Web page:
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Scrap the “Cascade” legislation applied to Veterinary Medicines

Comment 1st July 2010

Currently it is a criminal offence for veterinary surgeons to prescribe a drug which is not a POM-V (Prescription Only Medicine-Veterinary ) except in exceptional circumstances. This legislation prohibits the use of cheap, safe and effective generic products which prior to its introduction were prescribed millions of times by thousands of vets without mishap. Drug companies have cynically exploited this legislation by inexpensively obtaining licences for these same generic products via simple bureaucratic exercises and then charging premium prices for them*. Drugs which used to cost a few pence per tablet  for the generic version can now cost over one pound per tablet for the licenced product.

*For confirmation of the above please refer to the Annual Report of  Dechra Pharmaceuticals in 2006 or 2007.

Why does this matter?

Animals are suffering. Veterinary fees have risen dramatically due to the increased cost of drugs and some pet owners simply cannot afford to have their animals treated. The charitable organisations such as the PDSA and the RSPCA are having their resources stretched due to increased demand for their services and increased costs of these medications.Neglect and abandonment is widespread and euthanasia on the grounds of cost has become an option.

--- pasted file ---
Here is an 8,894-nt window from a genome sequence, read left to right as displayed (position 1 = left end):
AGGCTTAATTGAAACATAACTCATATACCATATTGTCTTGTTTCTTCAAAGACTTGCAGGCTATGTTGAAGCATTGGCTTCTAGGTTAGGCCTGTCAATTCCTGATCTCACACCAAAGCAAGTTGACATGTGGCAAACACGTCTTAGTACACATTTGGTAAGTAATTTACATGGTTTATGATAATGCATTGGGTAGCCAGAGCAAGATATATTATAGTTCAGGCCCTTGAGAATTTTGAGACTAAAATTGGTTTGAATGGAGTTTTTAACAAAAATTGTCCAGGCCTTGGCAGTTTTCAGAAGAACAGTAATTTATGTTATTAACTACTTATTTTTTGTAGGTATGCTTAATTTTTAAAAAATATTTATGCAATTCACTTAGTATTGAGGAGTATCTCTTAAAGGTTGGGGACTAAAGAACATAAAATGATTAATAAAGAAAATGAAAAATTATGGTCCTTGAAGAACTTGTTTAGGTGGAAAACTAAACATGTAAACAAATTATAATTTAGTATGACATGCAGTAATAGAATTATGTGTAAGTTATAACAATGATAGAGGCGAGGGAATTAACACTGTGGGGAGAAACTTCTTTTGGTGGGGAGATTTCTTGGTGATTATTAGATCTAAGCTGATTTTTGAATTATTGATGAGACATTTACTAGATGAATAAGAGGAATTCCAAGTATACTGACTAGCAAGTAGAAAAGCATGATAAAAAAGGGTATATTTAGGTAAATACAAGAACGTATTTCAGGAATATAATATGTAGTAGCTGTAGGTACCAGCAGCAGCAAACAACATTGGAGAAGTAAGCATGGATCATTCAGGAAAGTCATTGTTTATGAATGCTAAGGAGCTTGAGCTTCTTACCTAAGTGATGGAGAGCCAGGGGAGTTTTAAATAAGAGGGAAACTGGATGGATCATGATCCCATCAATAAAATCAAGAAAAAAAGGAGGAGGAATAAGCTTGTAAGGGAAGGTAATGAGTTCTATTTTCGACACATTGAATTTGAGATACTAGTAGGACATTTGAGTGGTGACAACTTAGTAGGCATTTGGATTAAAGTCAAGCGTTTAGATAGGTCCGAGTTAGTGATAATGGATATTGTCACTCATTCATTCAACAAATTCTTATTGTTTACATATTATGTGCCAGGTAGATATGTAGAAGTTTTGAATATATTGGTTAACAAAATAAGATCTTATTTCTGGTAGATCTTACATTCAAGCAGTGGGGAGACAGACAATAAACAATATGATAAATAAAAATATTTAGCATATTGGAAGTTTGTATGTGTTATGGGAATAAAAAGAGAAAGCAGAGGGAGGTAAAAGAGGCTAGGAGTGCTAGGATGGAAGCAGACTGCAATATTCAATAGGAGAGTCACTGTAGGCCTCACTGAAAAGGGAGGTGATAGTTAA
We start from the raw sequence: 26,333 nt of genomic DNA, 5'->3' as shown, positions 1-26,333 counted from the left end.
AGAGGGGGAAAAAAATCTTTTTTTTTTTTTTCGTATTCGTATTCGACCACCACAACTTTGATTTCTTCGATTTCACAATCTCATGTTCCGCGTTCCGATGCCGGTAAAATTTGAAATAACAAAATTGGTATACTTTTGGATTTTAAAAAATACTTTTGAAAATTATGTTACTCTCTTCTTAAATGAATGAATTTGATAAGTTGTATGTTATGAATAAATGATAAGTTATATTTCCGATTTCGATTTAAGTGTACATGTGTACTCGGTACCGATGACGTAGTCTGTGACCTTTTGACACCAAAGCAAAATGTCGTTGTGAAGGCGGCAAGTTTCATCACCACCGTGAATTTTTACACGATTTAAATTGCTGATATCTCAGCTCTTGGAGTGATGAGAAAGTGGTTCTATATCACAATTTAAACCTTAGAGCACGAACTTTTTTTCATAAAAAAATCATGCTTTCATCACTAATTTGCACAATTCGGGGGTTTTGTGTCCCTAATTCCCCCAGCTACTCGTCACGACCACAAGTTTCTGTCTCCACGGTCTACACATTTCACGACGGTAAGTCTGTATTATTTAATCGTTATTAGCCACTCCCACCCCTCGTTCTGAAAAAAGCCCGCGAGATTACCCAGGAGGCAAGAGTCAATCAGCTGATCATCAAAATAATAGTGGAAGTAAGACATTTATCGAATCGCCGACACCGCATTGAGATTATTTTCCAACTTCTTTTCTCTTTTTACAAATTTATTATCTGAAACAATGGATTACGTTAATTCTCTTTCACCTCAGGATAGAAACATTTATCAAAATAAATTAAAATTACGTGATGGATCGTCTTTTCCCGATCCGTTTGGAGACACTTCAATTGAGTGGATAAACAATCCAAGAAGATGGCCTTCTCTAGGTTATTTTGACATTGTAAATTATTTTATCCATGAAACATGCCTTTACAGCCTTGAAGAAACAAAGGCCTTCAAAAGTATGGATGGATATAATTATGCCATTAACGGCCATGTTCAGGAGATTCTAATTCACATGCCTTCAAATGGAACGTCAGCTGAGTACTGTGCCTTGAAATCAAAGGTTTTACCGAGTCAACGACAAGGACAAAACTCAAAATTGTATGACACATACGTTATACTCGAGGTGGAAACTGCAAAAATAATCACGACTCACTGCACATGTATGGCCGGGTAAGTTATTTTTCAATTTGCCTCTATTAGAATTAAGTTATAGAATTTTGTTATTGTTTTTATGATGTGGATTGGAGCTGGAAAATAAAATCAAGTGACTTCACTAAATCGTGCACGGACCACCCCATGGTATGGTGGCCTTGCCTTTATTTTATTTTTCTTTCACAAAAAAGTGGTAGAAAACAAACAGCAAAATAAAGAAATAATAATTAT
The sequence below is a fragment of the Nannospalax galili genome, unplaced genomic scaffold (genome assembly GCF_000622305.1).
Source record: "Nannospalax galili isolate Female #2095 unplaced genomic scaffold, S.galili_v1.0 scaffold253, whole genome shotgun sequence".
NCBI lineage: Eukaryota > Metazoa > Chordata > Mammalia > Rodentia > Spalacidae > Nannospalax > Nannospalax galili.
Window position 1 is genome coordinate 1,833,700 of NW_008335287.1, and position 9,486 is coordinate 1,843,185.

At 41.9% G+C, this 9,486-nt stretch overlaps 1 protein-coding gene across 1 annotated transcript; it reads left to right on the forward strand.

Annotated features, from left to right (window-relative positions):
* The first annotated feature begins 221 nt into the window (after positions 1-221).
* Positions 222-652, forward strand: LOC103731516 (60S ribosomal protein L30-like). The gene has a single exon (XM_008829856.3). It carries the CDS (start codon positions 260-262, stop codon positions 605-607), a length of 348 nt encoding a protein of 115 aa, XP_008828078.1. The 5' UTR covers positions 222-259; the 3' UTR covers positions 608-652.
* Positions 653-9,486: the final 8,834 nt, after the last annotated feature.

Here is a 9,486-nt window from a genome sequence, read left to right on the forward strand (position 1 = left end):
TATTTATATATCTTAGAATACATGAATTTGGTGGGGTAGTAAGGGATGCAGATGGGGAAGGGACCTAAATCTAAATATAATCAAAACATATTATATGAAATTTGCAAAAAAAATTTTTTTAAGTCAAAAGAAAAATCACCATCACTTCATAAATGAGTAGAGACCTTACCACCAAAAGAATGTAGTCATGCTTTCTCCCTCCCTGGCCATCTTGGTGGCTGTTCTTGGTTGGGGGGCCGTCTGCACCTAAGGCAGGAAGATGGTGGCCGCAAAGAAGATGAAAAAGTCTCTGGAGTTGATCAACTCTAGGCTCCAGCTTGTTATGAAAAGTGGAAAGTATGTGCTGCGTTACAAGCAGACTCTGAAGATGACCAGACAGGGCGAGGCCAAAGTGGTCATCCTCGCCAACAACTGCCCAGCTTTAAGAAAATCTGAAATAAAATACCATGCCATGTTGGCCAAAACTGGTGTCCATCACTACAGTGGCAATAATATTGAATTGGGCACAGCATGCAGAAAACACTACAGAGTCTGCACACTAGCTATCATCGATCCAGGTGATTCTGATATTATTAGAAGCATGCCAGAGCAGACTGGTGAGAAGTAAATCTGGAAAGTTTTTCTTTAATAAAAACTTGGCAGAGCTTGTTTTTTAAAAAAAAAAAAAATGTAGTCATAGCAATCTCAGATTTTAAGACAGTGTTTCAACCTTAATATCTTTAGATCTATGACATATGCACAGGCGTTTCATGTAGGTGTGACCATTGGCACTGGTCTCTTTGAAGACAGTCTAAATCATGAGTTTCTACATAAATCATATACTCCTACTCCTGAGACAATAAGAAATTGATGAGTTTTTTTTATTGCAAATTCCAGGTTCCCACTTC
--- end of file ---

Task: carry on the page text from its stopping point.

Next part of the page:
The argument that licenced drugs are safer for animals than generics is spurious because they are identical products. It is important to be aware the generics have already been fully tested on animals and thus proven to be safe and effective before being approved for human use.

Governments across the world ( including the UK )are urging doctors to prescribe generics in order to achieve savings in the provision of healthcare.


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